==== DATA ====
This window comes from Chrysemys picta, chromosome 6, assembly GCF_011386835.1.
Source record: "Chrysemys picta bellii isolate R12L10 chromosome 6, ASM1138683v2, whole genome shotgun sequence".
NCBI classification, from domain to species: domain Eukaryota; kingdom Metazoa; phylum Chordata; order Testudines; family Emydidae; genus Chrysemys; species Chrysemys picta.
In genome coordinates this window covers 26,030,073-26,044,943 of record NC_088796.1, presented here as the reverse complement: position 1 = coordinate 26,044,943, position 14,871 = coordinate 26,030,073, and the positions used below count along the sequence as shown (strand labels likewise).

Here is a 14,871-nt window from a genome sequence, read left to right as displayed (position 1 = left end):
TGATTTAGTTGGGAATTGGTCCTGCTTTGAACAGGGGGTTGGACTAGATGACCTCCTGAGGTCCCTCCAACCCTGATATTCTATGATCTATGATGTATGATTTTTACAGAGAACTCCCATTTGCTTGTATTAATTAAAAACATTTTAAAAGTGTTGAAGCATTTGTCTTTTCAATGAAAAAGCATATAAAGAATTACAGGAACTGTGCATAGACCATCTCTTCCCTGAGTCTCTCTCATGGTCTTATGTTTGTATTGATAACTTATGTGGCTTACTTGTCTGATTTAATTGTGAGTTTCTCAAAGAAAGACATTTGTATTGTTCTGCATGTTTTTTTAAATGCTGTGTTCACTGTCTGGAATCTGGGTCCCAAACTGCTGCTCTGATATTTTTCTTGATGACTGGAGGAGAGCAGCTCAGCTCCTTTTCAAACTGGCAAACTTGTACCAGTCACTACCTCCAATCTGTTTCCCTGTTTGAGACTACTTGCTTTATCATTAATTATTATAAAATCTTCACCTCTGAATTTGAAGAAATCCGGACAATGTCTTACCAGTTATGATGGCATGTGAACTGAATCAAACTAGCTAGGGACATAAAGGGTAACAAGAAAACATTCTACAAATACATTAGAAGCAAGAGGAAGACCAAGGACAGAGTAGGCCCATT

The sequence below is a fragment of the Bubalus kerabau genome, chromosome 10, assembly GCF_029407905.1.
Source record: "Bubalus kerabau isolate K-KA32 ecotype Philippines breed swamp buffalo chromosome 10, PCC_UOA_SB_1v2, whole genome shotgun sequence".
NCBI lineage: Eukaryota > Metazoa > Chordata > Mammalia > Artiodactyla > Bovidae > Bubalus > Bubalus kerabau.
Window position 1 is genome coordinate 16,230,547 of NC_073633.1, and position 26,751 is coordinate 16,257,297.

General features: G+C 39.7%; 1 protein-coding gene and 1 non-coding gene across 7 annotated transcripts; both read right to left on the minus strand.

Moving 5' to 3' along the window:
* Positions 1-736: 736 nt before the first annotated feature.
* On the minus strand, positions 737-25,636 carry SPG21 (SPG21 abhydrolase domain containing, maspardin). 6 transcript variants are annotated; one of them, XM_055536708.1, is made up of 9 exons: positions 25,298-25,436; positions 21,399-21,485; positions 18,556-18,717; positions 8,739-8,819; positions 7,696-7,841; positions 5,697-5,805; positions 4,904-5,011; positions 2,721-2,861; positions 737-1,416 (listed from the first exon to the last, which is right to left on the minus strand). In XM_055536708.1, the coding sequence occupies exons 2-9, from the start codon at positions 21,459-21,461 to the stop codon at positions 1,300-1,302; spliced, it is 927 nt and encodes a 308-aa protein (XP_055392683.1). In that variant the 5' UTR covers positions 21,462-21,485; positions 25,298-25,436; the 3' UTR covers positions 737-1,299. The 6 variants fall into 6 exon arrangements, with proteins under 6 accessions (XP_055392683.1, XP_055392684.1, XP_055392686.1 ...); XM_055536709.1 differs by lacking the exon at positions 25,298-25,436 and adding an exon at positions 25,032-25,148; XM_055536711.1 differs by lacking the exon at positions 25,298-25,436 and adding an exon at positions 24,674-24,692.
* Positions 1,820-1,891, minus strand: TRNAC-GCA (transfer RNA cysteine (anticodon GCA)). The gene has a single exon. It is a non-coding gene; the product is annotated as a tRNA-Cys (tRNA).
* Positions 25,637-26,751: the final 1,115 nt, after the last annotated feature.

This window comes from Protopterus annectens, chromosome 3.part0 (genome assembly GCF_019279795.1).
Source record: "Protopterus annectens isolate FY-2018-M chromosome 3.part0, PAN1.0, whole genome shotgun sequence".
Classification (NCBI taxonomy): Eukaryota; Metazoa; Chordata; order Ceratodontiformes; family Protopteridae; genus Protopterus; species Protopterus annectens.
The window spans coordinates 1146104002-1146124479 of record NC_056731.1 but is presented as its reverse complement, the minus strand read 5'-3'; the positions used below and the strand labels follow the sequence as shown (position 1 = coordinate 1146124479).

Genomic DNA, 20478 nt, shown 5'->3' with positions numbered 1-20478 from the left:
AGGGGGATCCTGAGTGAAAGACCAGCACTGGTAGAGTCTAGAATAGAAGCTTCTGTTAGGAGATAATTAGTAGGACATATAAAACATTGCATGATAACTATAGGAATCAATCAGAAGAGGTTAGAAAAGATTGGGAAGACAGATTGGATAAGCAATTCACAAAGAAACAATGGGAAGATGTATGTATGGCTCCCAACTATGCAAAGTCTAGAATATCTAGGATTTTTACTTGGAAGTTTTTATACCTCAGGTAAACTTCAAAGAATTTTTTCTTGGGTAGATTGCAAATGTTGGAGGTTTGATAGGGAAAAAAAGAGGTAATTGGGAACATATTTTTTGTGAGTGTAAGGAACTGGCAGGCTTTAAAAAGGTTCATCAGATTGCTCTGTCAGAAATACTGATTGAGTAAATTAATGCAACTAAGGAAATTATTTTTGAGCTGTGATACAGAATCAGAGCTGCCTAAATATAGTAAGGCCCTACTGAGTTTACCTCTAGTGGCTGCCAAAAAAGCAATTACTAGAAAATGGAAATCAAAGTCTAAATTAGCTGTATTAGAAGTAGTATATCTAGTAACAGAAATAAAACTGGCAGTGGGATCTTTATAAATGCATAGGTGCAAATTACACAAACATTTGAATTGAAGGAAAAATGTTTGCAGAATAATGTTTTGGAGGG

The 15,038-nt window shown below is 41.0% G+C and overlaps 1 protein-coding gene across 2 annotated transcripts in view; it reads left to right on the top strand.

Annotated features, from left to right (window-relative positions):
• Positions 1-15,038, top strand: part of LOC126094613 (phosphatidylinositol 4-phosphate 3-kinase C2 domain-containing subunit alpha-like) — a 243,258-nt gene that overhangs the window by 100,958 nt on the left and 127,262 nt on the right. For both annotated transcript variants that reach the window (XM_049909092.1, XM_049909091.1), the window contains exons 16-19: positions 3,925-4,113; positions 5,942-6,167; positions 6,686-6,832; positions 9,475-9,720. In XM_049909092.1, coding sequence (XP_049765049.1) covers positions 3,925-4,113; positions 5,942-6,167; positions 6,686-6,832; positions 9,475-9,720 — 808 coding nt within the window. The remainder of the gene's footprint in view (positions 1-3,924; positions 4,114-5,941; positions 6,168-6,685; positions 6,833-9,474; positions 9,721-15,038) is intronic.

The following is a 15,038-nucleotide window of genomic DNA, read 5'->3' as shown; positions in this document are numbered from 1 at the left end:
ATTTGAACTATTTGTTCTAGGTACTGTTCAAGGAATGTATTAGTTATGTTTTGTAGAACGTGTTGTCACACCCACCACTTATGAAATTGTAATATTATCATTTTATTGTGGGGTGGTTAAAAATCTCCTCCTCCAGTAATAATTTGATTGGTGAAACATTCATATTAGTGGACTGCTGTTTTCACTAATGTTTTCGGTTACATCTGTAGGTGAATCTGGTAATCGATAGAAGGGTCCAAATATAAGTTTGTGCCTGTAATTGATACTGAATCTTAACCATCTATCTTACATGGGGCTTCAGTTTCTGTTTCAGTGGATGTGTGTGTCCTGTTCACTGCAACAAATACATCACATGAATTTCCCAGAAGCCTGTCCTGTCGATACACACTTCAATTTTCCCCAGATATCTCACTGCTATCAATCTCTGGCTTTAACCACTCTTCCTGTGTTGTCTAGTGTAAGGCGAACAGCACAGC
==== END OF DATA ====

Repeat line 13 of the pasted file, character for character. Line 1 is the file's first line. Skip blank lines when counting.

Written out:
* Positions 1-736: 736 nt before the first annotated feature.